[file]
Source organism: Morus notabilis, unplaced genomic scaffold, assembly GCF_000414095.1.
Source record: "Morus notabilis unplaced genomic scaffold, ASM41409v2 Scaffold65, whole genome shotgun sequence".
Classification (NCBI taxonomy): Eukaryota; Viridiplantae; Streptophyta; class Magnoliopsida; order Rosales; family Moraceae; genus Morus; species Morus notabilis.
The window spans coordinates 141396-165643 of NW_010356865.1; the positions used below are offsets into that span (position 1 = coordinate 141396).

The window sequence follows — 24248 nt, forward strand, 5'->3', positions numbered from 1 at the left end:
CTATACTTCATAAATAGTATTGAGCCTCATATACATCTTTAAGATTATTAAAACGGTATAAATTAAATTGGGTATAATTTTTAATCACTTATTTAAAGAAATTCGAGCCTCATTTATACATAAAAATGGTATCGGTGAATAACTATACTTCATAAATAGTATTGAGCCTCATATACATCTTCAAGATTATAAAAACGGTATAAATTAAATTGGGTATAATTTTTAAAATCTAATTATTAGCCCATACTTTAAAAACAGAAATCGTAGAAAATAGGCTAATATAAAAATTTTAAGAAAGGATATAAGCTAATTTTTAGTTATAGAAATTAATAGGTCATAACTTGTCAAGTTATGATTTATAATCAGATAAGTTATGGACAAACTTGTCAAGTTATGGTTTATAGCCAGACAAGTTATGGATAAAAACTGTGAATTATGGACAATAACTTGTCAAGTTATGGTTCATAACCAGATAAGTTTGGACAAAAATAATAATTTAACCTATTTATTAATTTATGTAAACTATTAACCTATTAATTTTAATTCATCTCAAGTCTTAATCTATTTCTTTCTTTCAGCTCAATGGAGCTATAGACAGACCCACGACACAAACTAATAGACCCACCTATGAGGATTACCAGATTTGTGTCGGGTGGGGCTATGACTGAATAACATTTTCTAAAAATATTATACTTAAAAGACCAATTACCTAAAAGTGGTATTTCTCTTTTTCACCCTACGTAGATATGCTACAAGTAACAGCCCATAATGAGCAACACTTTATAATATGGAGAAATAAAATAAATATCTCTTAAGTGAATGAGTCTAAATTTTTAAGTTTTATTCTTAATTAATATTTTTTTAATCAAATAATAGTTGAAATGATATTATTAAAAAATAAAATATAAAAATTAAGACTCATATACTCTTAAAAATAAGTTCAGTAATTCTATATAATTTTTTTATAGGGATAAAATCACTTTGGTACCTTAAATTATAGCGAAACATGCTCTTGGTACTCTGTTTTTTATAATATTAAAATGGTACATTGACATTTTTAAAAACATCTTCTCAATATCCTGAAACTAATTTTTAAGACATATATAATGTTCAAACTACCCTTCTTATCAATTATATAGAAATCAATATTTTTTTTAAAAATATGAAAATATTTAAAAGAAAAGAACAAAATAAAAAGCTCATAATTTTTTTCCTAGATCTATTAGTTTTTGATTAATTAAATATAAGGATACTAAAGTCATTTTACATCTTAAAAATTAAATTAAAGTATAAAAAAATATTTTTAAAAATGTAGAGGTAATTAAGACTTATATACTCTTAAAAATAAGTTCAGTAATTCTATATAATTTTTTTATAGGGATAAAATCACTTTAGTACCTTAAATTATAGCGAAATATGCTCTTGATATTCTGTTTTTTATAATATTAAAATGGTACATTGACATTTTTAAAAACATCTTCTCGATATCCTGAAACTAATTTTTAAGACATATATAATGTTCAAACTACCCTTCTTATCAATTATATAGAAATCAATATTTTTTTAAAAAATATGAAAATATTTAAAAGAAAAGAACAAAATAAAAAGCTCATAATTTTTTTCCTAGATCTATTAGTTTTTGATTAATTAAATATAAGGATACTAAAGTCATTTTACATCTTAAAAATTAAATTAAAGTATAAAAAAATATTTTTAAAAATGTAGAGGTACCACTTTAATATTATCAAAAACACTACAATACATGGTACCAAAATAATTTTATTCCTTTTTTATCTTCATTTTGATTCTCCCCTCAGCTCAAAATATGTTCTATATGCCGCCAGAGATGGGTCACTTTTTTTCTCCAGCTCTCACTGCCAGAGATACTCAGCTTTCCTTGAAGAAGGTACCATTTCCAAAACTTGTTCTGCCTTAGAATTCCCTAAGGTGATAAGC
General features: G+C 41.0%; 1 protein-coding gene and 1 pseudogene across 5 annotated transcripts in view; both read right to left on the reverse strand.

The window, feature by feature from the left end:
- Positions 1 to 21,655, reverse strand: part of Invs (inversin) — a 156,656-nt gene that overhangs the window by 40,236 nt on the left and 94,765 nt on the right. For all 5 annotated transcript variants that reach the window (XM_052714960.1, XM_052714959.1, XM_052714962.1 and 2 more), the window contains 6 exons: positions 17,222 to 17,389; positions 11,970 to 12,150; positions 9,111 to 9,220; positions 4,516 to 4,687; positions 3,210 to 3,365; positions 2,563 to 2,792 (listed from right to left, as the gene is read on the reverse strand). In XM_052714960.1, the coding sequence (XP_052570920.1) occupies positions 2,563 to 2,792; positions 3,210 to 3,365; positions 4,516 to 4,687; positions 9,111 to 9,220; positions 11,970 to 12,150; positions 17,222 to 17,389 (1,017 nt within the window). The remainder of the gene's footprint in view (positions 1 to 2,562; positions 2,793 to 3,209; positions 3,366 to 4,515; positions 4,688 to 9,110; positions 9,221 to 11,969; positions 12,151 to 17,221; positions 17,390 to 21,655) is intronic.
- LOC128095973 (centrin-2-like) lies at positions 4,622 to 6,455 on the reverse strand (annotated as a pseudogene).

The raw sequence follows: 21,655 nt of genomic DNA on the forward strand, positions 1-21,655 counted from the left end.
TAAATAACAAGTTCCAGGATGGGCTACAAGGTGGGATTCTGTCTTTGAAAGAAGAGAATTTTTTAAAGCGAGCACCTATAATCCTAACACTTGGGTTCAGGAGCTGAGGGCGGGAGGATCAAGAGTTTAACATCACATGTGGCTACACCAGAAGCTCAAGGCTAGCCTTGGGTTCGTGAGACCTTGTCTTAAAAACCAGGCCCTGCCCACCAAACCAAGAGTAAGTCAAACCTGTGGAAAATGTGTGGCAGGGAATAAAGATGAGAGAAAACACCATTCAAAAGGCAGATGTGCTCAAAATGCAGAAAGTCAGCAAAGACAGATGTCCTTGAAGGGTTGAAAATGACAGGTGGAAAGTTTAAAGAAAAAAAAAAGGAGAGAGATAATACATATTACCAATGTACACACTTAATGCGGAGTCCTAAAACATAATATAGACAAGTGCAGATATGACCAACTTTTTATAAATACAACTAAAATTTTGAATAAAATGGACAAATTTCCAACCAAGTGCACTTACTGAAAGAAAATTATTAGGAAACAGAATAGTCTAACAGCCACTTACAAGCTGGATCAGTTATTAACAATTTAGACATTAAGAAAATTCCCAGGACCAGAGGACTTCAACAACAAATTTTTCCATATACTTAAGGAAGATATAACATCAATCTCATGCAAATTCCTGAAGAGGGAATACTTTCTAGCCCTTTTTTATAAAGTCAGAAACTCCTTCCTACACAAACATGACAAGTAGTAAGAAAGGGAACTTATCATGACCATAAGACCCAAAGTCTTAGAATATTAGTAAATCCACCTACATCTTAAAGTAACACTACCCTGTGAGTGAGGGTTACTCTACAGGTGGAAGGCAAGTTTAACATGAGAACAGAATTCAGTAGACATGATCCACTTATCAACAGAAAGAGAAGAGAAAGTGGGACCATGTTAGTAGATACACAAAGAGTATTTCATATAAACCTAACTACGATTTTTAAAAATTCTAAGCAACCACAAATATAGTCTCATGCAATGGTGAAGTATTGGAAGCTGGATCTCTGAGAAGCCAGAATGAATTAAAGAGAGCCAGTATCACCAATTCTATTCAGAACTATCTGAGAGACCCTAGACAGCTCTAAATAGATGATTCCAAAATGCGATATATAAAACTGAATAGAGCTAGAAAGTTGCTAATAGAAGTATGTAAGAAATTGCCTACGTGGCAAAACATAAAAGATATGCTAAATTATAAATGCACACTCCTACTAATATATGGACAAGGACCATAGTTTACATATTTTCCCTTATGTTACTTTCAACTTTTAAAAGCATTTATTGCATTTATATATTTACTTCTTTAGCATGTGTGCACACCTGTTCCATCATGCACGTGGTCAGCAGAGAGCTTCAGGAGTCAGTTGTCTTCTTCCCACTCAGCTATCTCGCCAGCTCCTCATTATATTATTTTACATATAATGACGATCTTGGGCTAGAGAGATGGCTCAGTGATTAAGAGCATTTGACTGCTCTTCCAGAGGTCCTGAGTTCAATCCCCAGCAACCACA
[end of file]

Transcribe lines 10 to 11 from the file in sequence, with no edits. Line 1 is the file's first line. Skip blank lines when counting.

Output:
- LOC128095973 (centrin-2-like) lies at positions 4,622 to 6,455 on the reverse strand (annotated as a pseudogene).

The raw sequence follows: 21,655 nt of genomic DNA on the forward strand, positions 1-21,655 counted from the left end.